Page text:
weapons and soldiers, and laid great taxes upon those cities; and
he chiefly oppressed Judea, and exacted of it seven hundred
talents: but Antipater, when he saw the state to be in so great
consternation and disorder, he divided the collection of that
sum, and appointed his two sons to gather it; and so that part of
it was to be exacted by Malichus, who was ill-disposed to him,
and part by others. And because Herod did exact what is required
of him from Galilee before others, he was in the greatest favor
with Cassius; for he thought it a part of prudence to cultivate a
friendship with the Romans, and to gain their goodwill at the
expense of others; whereas the curators of the other cities, with
their citizens, were sold for slaves; and Cassius reduced four
cities into a state of slavery, the two most potent of which were
Gophna and Emmaus; and, besides these, Lydia and Thamna. Nay,
Cassius was so very angry at Malichus, that he had killed him,
(for he assaulted him,) had not Hyrcanus, by the means of
Antipater, sent him a hundred talents of his own, and thereby
pacified his anger against him.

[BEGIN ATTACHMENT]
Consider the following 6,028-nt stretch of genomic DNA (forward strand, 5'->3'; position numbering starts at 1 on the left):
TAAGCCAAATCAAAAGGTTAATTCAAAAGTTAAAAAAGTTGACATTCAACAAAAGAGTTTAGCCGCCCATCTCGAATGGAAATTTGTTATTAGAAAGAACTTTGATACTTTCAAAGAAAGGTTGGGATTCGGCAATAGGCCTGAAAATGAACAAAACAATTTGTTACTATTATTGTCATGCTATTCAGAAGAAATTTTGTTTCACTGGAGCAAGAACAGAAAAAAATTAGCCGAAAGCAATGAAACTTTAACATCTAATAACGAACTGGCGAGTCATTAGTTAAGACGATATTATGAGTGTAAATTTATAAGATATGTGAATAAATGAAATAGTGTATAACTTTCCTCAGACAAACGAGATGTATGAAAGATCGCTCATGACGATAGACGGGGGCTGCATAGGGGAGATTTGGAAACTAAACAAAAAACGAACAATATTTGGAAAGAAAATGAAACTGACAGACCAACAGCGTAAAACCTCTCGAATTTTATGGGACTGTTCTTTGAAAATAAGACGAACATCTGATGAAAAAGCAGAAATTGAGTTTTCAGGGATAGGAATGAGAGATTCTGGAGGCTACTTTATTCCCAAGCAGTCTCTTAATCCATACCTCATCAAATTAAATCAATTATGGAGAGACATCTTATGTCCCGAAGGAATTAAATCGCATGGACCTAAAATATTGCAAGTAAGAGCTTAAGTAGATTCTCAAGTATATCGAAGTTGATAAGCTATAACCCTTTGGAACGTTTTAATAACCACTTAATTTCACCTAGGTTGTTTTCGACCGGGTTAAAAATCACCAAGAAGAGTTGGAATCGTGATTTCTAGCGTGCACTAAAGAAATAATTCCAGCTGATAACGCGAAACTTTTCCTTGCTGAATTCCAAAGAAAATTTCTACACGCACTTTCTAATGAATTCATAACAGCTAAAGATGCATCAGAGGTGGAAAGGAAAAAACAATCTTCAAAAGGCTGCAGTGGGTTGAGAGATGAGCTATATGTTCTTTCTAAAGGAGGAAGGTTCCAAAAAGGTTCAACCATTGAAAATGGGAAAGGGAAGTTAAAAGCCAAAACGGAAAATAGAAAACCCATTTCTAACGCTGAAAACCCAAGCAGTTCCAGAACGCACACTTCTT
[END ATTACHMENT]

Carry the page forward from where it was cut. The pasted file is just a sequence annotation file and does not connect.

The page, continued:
3. But after Cassius was gone out of Judea, Malichus laid snares
for Antipater, as thinking that his death would-be the
preservation of Hyrcanus's government; but his design was not
unknown to Antipater, which when he perceived, he retired beyond
Jordan, and got together an army, partly of Arabs, and partly of
his own countrymen. However, Malichus, being one of great
cunning, denied that he had laid any snares for him, and made his
defense with an oath, both to himself and his sons; and said that
while Phasaelus had a garrison in Jerusalem, and Herod had the
weapons of war in his custody, he could never have a thought of
any such thing. So Antipater, perceiving the distress that
Malichus was in, was reconciled to him, and made an agreement